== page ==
Mars Rover Communications and Autonomy - Department of ...

rucksackbulgeAI and Robotics

Dec 1, 2013 (3 years and 7 months ago)

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Mars Rover

communications

and autonomy

Dr Anthony J H Simons (from NASA materials)

2

Rover and Lander


Different Configurations


Solo rover, or working with lander and/or orbiter?


Landing: arrest via rocket, parachute, or airbag?


Swarms: copters, biomorphs, penetrators


Different Control Strategies


Signals direct to rover, or via orbiter, lander?


Base, orbiter, lander, rover distribution of control


Sensors: pressure, altimeter, laser, radar, vision


Control: experiment deployment, data uplink


3

Example Missions


NASA Pathfinder Sojourner


July
-
September 1997


Lander base station plus small rover


http://www.jpl.nasa.gov/news/fact_sheets/mpf.pdf


NASA Mars Exploration Rovers


January
-
April 2004 (but still active)


Two independent rovers
Spirit

and
Opportunity

landed at
different locations


http://www.jpl.nasa.gov/news/fact_sheets/mars03rovers.pdf

4

NASA Pathfinder Sojourner

Image © Neil English, Exploring Mars, Pole Star Publications Ltd.

Antenna

Solar cells

Multi
-
wheel
drive

Steerable
front pair

5

Pathfinder Sojourner Lander

Airbags to
cushion
landing

Exit track
for rover

Lander
bounces
(like ball)

Airbags
deflate and
shell opens

Lander has
uplink

Image © Neil English, Exploring Mars, Pole Star Publications Ltd.

6

Slide © NASA, 2004. See http://robotics.nasa.gov/

7

Slide © NASA, 2004. See http://robotics.nasa.gov/

8

Slide © NASA, 2004. See http://robotics.nasa.gov/

9

NASA Spirit Rover (MER)

Image © Neil English, Exploring Mars, Pole Star Publications Ltd.

Stereo
imaging and
navigation
cameras

Direct
-
to
-
Earth uplink

Poseable
instrument
package

Multi
-
wheel
drive

Special
hazard
cameras

Strut for
long reach

10

Slide © NASA, 2004. See http://robotics.nasa.gov/

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Slide © NASA, 2004. See http://robotics.nasa.gov/

12

Deep Space Communications


Distance to Mars


Closest to Earth: 54.5 million km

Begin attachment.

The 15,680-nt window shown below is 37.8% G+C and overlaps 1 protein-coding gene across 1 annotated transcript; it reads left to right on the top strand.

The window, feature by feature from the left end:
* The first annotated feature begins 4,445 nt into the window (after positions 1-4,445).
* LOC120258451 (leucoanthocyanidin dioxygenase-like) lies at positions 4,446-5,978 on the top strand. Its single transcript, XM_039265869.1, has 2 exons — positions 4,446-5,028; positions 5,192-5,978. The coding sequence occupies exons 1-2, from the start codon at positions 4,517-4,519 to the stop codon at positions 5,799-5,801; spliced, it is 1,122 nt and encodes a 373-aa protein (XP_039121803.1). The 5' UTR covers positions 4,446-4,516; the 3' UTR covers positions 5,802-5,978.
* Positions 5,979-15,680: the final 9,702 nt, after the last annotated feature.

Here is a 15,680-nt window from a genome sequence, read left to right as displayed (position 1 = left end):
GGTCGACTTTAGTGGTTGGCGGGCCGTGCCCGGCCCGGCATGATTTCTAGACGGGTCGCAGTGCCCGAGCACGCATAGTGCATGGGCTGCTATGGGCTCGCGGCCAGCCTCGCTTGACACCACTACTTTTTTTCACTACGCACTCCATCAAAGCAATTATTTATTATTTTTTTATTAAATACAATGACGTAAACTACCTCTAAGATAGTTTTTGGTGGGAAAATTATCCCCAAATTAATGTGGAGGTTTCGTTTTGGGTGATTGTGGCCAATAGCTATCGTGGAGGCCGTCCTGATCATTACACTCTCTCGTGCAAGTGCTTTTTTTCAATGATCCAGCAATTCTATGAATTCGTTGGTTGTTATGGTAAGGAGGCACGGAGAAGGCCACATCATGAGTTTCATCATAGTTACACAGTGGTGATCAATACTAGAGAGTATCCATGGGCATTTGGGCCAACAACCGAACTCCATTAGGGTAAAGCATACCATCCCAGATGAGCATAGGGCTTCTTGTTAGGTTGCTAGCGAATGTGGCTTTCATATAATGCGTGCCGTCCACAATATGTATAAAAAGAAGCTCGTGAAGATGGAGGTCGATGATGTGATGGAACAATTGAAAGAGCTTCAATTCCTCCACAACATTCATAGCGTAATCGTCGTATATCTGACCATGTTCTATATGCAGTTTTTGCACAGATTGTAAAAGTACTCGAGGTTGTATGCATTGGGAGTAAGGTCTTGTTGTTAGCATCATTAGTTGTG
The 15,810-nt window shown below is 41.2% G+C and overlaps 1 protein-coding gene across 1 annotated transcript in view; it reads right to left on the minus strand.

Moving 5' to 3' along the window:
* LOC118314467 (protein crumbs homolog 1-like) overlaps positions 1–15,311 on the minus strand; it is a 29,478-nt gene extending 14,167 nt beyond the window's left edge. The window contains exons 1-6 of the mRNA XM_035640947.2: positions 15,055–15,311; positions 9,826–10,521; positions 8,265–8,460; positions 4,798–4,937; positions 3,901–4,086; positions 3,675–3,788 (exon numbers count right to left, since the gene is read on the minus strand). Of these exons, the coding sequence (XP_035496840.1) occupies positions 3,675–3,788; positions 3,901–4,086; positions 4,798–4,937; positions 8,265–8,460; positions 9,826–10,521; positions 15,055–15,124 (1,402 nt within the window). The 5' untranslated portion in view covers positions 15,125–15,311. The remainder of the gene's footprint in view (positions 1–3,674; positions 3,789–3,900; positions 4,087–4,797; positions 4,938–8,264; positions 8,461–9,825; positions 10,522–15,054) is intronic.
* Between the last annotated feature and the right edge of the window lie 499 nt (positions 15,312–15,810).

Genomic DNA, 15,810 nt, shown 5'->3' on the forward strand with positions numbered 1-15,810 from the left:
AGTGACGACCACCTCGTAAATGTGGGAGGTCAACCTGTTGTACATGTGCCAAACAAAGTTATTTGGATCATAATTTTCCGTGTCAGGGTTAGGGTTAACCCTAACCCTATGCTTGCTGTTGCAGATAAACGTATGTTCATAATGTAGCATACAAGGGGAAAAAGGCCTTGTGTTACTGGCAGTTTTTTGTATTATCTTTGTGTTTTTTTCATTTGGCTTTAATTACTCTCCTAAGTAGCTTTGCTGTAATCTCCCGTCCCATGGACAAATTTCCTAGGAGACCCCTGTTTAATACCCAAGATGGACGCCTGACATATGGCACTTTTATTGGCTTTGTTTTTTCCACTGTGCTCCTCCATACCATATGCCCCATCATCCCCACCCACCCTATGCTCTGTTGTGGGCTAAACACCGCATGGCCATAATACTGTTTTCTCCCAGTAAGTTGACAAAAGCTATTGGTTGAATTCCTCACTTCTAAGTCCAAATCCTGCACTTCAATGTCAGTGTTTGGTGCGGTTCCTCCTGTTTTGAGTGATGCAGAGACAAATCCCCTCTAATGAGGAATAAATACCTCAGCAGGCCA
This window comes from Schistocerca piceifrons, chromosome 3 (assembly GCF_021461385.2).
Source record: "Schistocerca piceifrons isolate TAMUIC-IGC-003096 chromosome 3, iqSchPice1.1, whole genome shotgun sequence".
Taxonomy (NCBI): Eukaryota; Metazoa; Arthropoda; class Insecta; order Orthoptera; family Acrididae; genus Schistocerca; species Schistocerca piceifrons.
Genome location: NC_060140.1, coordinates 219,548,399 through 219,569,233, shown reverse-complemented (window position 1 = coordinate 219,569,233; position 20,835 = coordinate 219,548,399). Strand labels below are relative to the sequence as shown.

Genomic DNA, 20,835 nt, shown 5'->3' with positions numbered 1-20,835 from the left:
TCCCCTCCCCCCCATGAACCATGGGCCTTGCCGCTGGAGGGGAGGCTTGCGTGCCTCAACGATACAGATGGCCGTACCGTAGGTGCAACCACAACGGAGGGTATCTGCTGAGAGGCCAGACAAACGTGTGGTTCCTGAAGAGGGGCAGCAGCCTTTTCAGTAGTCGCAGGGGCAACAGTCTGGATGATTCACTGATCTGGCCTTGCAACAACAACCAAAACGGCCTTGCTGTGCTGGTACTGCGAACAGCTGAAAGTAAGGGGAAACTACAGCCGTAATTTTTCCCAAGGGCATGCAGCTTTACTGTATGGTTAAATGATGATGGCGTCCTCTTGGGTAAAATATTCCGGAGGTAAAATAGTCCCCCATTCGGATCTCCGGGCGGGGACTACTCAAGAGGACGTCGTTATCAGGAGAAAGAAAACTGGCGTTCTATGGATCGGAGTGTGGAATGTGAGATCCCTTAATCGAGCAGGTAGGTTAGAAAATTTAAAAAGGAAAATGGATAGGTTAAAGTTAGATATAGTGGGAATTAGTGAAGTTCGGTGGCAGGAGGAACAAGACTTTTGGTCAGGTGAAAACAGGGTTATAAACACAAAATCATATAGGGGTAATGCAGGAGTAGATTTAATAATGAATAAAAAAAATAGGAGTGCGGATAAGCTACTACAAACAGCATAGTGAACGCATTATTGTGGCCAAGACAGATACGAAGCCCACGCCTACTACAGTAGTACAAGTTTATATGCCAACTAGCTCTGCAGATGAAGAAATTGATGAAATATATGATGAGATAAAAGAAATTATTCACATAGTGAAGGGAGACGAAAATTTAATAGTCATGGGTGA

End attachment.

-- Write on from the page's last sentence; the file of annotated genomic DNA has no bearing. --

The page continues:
Furthest from Earth: 401.3 million km


Signal times


Based on c = 299,793 km/s


~ 3.03 minutes (Earth/Mars closest)


~ 22.31 minutes (Earth/Mars farthest)


Consequences


Base cannot react in real
-
time


Rover must act autonomously

13

Mission Management


Base station (Earth)


Mission goals, priorities, master control


Master data uplink, processing science results


Local station (Orbiter, Lander)


Local area planning, local priorities, alternate tasks


Global hazards, sandstorm warnings, rover safety


local data uplink, local processing, data reduction


Rover


Navigation, terrain following, obstacle avoidance


Experiment selection, control, completion

14

Hardware Issues


Satellite uplink


Need for Earth/Mars, Rover/Orbiter communications


What hardware, comms. protocols, power rating?


Microcontrollers


Small processors to read sensors and drive devices


What memory, buses/ports, power rating, software?


Communications bus


How many sensors, devices, moving parts to control?


Devices and sensors


What devices/sensors? What registers to read/write?

15

Navigation


Global Positioning System (GPS)


Could the Rover use this to find out its location?


How many Orbiters/registration signals?


How often/accurately measured? How important?


Tilt Sensors (Accelerometers)


Compute velocity, position from known starting point using
internal acceleration sensors


Integrate acceleration over time for velocity, velocity over